The Buddhist Influence in Christian Origins
By Kenneth Humphreys Copyright © 2004
Speculation of a link between Christianity and Buddhism first arose as a result of the translation of Buddhist texts into European languages during the British colonisation of India. Similarity in the stories of the births and lives of Jesus and Buddha were immediately apparent to scholars. It was also noted that many of their teachings had close parallels. Buddhism was unquestionably
centuries older than Christianity.
Was it possible the authors of Christianity copied their ideas from Buddhism?
East meets West – trade and religious influence
Trade between East and West is of great antiquity. Cuneiform tablets as early as 2400 BC describe shipments of cotton cloth, spices, oil, grains, and such exotic items as peacocks from the Indus Valley region to the Middle East. We can be certain that the silk and spice routes carried more than trade goods. An Oxyrhynchus papyrus fragment from Egypt even contains a passage in a South Indian language.
Long before the word ‘missionary’ came to be synonymous with Christianity, Buddhist monks (‘dharma-bhanakas’) were traipsing across Asia. From the Buddhist heartland on the Ganges, notions of the sacred accompanied the spice and incense. Travelling the trade routes they spread their doctrines all the way from Khotan in central Asia to Antioch and Alexandria in the west.
One such visit is documented in 20 BC in Athens. A Buddhist philosopher, Zarmarus, part of an embassy from India, made a doctrinal point by setting himself alight. His tomb became a tourist attraction and is mentioned by several historians.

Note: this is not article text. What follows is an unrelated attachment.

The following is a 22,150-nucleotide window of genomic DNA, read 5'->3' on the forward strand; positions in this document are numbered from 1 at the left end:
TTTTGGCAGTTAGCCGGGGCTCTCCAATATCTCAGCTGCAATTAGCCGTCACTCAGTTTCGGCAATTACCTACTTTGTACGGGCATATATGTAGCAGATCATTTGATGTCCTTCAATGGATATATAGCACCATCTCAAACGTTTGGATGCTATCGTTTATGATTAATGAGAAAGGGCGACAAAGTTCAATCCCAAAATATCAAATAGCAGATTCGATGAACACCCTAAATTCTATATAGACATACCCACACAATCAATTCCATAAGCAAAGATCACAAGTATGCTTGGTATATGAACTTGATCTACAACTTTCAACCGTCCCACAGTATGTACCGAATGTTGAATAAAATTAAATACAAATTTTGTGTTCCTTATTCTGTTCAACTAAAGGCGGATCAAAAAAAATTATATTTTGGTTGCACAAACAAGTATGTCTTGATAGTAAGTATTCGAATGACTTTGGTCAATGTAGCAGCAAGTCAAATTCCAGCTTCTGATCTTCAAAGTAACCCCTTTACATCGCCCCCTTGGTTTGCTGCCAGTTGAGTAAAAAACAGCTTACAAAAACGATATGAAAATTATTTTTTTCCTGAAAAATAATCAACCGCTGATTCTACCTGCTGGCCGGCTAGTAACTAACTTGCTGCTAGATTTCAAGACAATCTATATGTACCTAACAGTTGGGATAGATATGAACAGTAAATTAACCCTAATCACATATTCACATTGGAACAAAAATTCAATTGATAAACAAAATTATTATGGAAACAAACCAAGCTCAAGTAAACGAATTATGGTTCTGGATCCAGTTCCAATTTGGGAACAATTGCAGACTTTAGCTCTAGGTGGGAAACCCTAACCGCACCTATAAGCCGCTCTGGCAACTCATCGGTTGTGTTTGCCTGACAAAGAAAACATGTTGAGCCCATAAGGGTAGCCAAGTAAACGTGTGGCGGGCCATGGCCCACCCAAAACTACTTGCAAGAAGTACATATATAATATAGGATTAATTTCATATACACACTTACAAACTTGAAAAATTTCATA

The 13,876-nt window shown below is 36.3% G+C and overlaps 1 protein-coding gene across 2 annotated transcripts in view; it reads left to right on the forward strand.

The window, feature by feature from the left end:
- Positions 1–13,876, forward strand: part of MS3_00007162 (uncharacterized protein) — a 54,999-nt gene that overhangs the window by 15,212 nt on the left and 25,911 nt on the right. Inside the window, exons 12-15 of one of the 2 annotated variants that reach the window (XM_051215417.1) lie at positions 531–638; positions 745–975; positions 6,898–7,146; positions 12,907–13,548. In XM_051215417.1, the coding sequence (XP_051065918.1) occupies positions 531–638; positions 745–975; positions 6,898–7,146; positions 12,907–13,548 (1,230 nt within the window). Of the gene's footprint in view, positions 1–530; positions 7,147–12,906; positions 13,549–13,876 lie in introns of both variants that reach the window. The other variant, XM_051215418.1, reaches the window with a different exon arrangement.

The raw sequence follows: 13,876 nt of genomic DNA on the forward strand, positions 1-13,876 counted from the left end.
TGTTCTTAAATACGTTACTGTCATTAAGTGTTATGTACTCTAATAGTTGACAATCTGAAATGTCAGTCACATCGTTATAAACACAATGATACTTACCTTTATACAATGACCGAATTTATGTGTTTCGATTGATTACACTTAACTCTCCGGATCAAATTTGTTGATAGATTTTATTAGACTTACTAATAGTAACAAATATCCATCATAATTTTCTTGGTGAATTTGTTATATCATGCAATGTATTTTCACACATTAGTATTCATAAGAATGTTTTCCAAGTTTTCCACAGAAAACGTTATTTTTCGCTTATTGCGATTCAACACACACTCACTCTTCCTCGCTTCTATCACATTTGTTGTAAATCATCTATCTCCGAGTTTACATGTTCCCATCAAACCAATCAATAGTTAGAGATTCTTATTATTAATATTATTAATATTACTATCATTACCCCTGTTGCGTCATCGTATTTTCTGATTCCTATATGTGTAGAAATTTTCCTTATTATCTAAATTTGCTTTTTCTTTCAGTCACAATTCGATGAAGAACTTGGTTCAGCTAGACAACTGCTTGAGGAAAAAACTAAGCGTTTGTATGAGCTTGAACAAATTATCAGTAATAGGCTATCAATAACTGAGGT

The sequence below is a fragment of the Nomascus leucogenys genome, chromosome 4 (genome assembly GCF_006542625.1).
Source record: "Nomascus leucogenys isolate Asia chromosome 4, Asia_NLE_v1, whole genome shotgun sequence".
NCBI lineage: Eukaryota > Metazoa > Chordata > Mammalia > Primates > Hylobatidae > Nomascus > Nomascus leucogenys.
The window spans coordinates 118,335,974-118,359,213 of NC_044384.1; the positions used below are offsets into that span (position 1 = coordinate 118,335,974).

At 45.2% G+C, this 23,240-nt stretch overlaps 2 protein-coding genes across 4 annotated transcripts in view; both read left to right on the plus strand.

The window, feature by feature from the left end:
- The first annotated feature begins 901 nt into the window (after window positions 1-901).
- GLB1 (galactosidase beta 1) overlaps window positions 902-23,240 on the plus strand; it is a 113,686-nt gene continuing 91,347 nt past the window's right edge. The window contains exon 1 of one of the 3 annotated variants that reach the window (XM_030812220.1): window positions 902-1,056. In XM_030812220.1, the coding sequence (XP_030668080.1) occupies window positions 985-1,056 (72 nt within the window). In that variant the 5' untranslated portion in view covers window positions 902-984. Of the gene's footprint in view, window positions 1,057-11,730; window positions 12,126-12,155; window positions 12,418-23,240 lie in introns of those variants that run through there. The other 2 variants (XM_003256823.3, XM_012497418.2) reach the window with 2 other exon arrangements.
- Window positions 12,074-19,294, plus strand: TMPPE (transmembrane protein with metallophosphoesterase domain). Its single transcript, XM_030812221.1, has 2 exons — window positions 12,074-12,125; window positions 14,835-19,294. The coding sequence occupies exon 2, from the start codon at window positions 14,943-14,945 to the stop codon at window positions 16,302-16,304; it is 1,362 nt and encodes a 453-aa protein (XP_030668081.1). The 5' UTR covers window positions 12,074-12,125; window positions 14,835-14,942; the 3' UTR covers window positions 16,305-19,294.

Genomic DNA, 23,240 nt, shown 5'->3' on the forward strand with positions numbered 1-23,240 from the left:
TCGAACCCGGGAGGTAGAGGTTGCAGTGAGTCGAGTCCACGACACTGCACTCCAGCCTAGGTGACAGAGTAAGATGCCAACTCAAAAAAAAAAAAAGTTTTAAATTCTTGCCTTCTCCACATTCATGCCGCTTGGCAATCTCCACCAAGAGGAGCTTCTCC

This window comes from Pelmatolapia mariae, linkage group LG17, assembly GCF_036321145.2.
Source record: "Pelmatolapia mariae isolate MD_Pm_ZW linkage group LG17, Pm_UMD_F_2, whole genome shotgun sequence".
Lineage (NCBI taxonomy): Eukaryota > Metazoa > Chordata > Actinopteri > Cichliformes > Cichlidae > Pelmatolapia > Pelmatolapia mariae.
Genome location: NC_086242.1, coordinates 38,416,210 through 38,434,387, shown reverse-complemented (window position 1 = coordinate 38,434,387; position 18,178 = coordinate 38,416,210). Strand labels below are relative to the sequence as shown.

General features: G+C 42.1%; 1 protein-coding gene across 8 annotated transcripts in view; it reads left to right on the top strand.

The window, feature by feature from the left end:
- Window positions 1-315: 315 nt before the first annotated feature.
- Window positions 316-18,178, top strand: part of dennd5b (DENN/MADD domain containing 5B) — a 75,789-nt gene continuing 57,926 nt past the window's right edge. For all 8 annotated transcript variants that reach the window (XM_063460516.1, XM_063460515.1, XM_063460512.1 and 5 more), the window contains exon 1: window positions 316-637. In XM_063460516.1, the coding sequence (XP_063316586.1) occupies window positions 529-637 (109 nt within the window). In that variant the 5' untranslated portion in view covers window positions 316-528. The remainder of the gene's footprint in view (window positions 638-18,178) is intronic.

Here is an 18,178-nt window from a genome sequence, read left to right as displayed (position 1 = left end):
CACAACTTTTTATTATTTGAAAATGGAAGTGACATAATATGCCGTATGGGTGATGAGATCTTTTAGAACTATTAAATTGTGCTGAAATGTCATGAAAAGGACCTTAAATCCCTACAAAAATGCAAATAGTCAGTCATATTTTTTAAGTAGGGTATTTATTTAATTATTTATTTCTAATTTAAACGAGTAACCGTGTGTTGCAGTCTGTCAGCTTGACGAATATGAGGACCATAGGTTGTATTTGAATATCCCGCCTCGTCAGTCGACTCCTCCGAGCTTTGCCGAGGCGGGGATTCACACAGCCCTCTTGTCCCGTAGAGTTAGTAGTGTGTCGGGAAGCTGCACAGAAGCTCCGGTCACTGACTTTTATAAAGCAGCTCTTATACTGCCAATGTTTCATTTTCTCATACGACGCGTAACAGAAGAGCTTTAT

Clearly, the evangelists of Buddha were committed to their cause. Is it simply coincidence that the hero of the Buddhist tale is just a tad similar to the Christian superman? In both the story of the Buddha and the story of Jesus we read of a mystic or holy man, travelling from village to village. Each lives off the hospitality of the people and gets into trouble with the ruling elite by ignoring social status and taking food and refuge from prostitutes.
Is it just possible that the miracles ascribed to Jesus merely mimic the tricks practiced by the ‘holy men’ in India?
Alexander and Asoka
Alexander (336-323 BC) carried Greek civilization to the east. Cities along the trade route – Merv, Bactra, Taxila etc. – became Greek military colonies. The Indian province in the north west Gandhara – had been a Persian satrap before the arrival of the Greeks and here, in the 2nd century BC, Greek kingdoms with a distinctive Graeco-Bactrian culture emerged.